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“The harder you try to sleep, the more elusive it is,” says Alisha L. Brosse, author of End the Insomnia Struggle. This is a sentiment most of us would probably identify as true, but it can be hard NOT to try hard to sleep—especially once you’ve developed certain patterns of thought, feelings, and behaviors associated with a lack of sleep. As a cognitive behavioral therapist, this is precisely what Brosse aims to address in her patients—many of whom come to her after more than a decade of struggling with insomnia.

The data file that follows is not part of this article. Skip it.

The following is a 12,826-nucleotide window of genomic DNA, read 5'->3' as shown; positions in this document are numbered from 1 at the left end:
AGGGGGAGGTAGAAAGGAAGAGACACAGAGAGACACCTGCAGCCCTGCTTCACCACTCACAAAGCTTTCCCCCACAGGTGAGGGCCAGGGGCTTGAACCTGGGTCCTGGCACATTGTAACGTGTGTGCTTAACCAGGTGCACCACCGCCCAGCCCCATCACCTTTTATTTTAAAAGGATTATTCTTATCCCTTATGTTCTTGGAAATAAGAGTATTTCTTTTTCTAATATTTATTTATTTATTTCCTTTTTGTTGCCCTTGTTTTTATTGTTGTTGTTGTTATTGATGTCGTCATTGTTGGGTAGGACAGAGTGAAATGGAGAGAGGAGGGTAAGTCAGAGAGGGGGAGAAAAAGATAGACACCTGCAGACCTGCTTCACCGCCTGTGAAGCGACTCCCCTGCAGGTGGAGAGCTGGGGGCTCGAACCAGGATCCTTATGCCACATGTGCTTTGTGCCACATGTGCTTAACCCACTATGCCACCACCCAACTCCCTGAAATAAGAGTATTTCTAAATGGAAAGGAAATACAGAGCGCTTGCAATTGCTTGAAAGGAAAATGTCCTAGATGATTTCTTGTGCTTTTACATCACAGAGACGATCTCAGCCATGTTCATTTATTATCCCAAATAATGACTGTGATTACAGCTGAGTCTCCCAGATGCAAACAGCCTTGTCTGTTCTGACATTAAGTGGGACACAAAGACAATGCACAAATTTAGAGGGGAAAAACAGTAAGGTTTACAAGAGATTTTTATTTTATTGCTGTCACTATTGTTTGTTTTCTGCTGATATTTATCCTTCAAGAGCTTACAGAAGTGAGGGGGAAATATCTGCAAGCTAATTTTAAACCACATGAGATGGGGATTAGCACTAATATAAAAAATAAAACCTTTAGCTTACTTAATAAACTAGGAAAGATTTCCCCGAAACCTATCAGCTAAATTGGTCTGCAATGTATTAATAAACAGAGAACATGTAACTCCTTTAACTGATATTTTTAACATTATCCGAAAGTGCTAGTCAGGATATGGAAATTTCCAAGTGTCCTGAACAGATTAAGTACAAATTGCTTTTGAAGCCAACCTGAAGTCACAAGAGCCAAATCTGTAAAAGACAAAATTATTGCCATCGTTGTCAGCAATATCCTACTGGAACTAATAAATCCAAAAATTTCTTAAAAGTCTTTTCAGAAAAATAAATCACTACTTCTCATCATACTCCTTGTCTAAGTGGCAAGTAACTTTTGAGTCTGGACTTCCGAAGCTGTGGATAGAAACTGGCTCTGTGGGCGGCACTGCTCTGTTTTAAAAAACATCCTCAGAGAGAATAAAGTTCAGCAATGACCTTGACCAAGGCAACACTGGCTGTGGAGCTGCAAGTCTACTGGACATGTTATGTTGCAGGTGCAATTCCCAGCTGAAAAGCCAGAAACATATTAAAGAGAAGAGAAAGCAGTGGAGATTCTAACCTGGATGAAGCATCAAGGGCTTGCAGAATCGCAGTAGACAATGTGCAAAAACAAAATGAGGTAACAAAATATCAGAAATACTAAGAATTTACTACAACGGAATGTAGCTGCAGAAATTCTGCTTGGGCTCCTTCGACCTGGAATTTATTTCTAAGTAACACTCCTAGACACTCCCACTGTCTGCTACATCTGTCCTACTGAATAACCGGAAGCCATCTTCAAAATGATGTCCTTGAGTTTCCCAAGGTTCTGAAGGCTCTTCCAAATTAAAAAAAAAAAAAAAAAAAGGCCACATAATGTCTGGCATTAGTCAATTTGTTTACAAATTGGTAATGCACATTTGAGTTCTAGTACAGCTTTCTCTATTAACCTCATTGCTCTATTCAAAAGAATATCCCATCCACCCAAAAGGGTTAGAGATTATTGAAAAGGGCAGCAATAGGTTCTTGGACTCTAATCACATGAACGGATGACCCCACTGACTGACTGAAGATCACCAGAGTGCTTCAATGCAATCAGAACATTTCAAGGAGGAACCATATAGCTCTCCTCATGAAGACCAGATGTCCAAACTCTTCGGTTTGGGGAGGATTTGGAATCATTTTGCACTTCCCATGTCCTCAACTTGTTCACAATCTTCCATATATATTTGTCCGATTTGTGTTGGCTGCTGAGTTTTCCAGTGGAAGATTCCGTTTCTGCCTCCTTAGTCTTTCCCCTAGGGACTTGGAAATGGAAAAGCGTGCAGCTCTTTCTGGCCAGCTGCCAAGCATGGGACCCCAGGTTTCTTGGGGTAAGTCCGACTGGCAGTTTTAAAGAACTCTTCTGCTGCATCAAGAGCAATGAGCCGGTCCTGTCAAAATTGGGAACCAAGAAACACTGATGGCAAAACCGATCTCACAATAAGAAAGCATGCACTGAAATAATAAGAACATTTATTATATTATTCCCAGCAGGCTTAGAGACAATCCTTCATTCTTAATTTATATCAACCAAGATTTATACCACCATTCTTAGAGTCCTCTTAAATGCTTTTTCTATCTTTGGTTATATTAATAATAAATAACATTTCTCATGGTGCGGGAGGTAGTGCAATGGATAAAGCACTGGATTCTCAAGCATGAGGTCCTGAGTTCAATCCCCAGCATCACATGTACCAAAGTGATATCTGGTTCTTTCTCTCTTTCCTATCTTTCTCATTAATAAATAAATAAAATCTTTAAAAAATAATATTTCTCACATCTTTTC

Cognitive behavioral therapy (CBT) can be applied to a range of conditions but has shown to be the best treatment for insomnia, tremendously improving people’s quality of life in a relatively short period of time. Brosse explains the basics of what CBT entails, the specific strategies and importance of individualized approaches to the treatment of insomnia, the general length of time it takes before people start seeing improvement, and how to deal with the association between mental illnesses and insomnia. Press play to hear the full conversation, check out her book on Amazon or Barnes and Noble and visit her website at

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